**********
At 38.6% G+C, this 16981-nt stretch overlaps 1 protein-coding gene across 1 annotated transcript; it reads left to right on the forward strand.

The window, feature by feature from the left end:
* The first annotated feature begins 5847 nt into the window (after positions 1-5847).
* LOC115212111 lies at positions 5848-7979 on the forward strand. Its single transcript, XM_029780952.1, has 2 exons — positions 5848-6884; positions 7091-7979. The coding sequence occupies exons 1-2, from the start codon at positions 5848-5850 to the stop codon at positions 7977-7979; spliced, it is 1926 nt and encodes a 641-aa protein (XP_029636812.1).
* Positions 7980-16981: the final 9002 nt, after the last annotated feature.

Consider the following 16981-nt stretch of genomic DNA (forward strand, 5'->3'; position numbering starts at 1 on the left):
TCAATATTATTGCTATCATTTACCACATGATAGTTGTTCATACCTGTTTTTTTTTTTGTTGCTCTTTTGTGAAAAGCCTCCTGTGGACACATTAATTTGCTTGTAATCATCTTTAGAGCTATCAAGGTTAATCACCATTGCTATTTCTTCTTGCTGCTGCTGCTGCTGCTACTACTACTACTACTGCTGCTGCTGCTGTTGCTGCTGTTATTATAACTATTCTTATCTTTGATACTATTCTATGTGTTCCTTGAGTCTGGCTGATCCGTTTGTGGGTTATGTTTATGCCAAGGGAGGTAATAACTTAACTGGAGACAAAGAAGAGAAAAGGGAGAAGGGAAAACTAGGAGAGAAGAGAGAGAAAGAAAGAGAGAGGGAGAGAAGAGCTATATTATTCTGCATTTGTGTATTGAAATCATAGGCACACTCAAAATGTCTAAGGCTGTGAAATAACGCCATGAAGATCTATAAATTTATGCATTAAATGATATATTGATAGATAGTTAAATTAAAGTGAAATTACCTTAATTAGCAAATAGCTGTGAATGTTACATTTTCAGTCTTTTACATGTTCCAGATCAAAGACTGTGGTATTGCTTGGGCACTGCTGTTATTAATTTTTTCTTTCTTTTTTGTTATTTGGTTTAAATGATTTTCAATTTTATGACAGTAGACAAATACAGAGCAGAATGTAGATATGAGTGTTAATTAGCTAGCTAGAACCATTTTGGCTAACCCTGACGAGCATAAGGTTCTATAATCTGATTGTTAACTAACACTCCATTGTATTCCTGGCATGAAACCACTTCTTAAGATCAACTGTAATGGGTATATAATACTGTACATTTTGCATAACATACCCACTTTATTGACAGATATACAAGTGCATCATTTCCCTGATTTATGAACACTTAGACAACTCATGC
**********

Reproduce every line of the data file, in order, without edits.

At 38.6% G+C, this 16981-nt stretch overlaps 1 protein-coding gene across 1 annotated transcript; it reads left to right on the forward strand.

The window, feature by feature from the left end:
* The first annotated feature begins 5847 nt into the window (after positions 1-5847).
* LOC115212111 lies at positions 5848-7979 on the forward strand. Its single transcript, XM_029780952.1, has 2 exons — positions 5848-6884; positions 7091-7979. The coding sequence occupies exons 1-2, from the start codon at positions 5848-5850 to the stop codon at positions 7977-7979; spliced, it is 1926 nt and encodes a 641-aa protein (XP_029636812.1).
* Positions 7980-16981: the final 9002 nt, after the last annotated feature.

Consider the following 16981-nt stretch of genomic DNA (forward strand, 5'->3'; position numbering starts at 1 on the left):
TCAATATTATTGCTATCATTTACCACATGATAGTTGTTCATACCTGTTTTTTTTTTTGTTGCTCTTTTGTGAAAAGCCTCCTGTGGACACATTAATTTGCTTGTAATCATCTTTAGAGCTATCAAGGTTAATCACCATTGCTATTTCTTCTTGCTGCTGCTGCTGCTGCTACTACTACTACTACTGCTGCTGCTGCTGTTGCTGCTGTTATTATAACTATTCTTATCTTTGATACTATTCTATGTGTTCCTTGAGTCTGGCTGATCCGTTTGTGGGTTATGTTTATGCCAAGGGAGGTAATAACTTAACTGGAGACAAAGAAGAGAAAAGGGAGAAGGGAAAACTAGGAGAGAAGAGAGAGAAAGAAAGAGAGAGGGAGAGAAGAGCTATATTATTCTGCATTTGTGTATTGAAATCATAGGCACACTCAAAATGTCTAAGGCTGTGAAATAACGCCATGAAGATCTATAAATTTATGCATTAAATGATATATTGATAGATAGTTAAATTAAAGTGAAATTACCTTAATTAGCAAATAGCTGTGAATGTTACATTTTCAGTCTTTTACATGTTCCAGATCAAAGACTGTGGTATTGCTTGGGCACTGCTGTTATTAATTTTTTCTTTCTTTTTTGTTATTTGGTTTAAATGATTTTCAATTTTATGACAGTAGACAAATACAGAGCAGAATGTAGATATGAGTGTTAATTAGCTAGCTAGAACCATTTTGGCTAACCCTGACGAGCATAAGGTTCTATAATCTGATTGTTAACTAACACTCCATTGTATTCCTGGCATGAAACCACTTCTTAAGATCAACTGTAATGGGTATATAATACTGTACATTTTGCATAACATACCCACTTTATTGACAGATATACAAGTGCATCATTTCCCTGATTTATGAACACTTAGACAACTCATGC